This week Mr Thomas will launch a new code of practice and declare that no organisation should be able to monitor or store private conversations, claiming that such activities are “highly intrusive”.

Whitehall sources said last night that he has the strong backing of ministers. The ruling is also likely to be hailed by civil liberties campaigners.

A spokesman for Mr Thomas said that the use of cameras to record voices would be allowed only in “extremely special circumstances” such as the detection of crime.

Earlier this month, a court heard how a microphone mounted on a CCTV device recorded the groans of father-of-three Mark Witherall, 47, as he was beaten and left to die by raiders after catching them at his house in Whitstable, Kent.

In another case, a microphone on a CCTV camera picked up the screams of a woman and her child who were attacked and abused last year by a would-be arsonist at their home in Lancashire.

Some councils, including Westminster in London, began testing the new cameras last year and more are reported to be keen on using them in the run-up to the 2012 London Olympics. Many are fitted with microphones which can “bug” conversations up to 100 yards away.

Mr Thomas’s ruling will also affect employers who seek to eavesdrop on private conversations between staff. David Blunkett, the former home secretary, attacked CCTV microphones last year, saying: “I don’t want microphones recording me.”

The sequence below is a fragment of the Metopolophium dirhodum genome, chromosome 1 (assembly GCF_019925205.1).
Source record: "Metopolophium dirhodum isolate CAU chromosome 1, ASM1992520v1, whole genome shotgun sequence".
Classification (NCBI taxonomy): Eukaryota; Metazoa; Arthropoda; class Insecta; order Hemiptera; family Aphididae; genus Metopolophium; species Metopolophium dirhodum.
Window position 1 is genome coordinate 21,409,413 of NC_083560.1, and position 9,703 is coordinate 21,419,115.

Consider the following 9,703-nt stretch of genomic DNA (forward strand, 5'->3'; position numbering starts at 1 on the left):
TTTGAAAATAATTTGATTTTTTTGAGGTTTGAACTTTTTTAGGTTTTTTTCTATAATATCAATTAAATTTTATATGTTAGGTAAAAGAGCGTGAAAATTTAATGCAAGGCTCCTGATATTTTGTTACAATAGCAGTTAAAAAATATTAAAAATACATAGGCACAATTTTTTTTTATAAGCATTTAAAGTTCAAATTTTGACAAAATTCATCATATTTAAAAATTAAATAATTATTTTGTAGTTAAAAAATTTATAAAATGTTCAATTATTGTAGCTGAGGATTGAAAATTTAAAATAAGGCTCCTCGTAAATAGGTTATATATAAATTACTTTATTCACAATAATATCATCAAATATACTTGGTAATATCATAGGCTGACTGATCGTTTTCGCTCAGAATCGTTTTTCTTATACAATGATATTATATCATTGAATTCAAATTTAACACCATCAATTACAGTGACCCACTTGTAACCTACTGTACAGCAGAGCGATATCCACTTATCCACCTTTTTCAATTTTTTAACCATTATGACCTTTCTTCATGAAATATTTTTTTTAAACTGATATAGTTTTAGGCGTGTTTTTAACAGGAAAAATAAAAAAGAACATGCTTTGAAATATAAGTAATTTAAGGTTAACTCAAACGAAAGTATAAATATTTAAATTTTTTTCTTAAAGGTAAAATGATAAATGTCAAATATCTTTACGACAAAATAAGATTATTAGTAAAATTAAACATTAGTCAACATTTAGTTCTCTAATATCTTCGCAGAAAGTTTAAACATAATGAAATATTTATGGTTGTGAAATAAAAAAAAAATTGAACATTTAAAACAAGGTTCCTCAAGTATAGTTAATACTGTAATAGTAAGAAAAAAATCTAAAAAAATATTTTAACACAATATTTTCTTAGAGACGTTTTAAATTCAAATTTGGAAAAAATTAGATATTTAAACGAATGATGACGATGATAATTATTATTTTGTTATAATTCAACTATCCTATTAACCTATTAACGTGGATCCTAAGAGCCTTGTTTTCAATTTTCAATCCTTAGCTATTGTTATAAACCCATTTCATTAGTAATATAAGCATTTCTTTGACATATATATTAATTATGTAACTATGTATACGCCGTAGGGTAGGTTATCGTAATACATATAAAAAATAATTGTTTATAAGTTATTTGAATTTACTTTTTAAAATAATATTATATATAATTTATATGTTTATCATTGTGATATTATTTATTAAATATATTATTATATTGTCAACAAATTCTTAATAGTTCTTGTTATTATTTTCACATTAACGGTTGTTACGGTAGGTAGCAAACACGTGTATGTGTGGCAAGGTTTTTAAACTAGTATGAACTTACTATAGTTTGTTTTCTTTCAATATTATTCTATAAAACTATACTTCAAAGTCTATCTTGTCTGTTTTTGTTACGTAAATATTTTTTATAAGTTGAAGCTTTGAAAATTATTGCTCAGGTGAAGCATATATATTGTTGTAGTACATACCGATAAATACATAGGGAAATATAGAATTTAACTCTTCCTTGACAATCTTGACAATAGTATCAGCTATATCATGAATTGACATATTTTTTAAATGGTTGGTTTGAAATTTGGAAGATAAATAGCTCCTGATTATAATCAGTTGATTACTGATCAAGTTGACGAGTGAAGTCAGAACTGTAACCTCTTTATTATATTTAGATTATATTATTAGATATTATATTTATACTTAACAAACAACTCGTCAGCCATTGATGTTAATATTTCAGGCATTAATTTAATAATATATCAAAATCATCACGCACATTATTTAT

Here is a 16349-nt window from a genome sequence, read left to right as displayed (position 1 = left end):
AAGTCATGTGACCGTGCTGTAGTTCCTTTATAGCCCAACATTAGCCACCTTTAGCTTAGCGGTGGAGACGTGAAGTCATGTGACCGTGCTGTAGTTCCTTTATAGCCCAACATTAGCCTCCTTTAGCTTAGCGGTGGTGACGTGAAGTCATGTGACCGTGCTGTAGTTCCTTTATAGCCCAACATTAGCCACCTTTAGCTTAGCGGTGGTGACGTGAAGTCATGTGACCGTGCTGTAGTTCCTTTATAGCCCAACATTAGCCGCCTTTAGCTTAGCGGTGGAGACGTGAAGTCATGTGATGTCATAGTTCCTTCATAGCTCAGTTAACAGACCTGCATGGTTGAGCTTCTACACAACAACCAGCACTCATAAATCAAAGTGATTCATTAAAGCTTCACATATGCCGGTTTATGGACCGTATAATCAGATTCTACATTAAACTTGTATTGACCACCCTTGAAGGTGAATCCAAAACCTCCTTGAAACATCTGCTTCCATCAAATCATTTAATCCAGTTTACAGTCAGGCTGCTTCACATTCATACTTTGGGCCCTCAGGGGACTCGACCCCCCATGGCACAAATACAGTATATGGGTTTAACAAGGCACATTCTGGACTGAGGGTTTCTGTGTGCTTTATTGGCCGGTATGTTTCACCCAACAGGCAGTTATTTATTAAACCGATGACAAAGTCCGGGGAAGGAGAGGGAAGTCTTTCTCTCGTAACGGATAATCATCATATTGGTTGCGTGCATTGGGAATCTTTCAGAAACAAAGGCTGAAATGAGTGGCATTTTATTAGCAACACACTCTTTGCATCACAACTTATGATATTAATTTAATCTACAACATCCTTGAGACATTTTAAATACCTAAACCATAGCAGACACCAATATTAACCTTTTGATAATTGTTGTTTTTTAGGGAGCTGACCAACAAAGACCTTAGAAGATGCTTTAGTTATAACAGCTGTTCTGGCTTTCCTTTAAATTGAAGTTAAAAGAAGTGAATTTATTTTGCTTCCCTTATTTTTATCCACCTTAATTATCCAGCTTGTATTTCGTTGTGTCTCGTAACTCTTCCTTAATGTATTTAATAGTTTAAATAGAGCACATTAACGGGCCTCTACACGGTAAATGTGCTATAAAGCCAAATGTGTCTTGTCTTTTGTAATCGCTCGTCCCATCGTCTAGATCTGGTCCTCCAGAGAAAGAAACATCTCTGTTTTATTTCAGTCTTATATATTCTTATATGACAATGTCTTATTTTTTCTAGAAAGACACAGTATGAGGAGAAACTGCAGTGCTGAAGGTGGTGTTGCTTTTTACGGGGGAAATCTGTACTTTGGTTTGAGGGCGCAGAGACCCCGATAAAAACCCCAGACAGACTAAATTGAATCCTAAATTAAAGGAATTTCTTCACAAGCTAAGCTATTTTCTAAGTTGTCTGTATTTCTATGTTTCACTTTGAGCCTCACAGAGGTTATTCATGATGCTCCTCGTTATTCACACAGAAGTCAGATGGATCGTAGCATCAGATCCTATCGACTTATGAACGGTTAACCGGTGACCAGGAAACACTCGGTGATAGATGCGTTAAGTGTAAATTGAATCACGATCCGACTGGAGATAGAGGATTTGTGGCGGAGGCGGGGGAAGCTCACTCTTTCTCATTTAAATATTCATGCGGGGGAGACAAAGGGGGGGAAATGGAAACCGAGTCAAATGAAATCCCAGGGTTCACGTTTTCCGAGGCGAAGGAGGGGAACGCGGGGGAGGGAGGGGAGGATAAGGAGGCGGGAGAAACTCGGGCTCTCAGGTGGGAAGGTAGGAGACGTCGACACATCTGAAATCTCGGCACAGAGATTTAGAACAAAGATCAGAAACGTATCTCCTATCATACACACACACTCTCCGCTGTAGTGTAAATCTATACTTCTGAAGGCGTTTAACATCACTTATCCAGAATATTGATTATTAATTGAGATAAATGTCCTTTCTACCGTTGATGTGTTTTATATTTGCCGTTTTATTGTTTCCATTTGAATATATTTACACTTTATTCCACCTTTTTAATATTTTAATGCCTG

The concession from ministers comes as they face a Commons rebellion on a separate civil liberties issue over plans to increase from 28 to 42 the number of days police can hold terror suspects without charge.

Some Labour MPs are expected to back opposition parties in voting against the increase, which was unveiled in the Counter Terrorism Bill last week.

David Davis, the shadow home secretary, has vowed to fight it but in what some MPs see as a step towards a compromise, he offered to help ministers with “technical problems” on the operation of the Civil Contingencies Act, under which suspects could be held for 30 extra days in a state of emergency.

Sundance documentary film shows the US spending its way toward disaster

AFP | Jan 23, 2008

PARK CITY, Utah (AFP) — With the US national debt topping nine trillion dollars, and climbing, filmmaker Patrick Creadon warns of a looming US fiscal crisis in his “I.O.U.S.A.”

The documentary film premiered at the Sundance Film Festival this week, exploring the implications of America’s ballooning federal debt on the republic and its citizens, if left unchecked.

SUNDANCE ’08 – Meet the Filmmaker: Patrick Creadon

US Comptroller General David Walker “has crunched the numbers and they don’t add up,” Creadon said in an interview with AFP.

“We’re not going to have a heart attack in the next few years, but we’ve been diagnosed with a fiscal cancer and if we don’t treat it, we’re going to die,” he said.

“What lies ahead will be worse than any recession, and strains in the American economy will have ripple effects worldwide,” he added.

The filmmaker previously had fun with crossword puzzles in his 2006 hit “Wordplay.”

His latest documentary film is based on the New York Times best-selling book “Empire of Debt” by William Bonner and Addison Wiggin. Speeches by Walker regarding America’s “federal, savings, trade and leadership deficits” also provide a framework.